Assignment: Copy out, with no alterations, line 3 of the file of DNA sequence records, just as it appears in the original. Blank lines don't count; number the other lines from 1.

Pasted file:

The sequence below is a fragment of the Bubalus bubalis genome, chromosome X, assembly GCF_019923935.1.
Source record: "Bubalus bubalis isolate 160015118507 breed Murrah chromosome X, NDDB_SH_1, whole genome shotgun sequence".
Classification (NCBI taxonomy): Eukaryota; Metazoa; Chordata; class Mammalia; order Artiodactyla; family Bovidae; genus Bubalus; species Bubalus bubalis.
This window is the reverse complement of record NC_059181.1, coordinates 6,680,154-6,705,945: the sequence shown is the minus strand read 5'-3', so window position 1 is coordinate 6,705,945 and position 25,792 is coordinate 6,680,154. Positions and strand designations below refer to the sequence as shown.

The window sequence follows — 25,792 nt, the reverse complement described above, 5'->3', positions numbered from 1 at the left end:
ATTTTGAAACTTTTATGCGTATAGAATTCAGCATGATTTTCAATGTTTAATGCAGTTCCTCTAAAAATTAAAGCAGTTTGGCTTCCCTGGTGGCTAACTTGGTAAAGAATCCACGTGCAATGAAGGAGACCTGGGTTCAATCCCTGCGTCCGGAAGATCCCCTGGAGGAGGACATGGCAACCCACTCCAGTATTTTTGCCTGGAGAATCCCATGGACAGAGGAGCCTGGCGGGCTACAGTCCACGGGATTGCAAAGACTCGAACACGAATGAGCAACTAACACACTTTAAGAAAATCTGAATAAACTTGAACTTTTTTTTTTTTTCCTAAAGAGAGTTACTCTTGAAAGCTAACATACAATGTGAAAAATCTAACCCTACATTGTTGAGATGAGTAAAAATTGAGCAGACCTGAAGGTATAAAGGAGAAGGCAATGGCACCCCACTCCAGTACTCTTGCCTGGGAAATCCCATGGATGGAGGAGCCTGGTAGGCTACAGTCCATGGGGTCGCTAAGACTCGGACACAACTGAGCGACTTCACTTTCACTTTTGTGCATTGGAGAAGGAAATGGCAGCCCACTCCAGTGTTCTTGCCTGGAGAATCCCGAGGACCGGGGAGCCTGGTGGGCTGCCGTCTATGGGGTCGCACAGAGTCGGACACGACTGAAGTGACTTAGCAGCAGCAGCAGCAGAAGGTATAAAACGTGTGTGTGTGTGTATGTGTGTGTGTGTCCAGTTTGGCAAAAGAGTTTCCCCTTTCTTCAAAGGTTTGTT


Classification (NCBI taxonomy): Eukaryota; Metazoa; Chordata; class Mammalia; order Artiodactyla; family Bovidae; genus Bubalus; species Bubalus bubalis.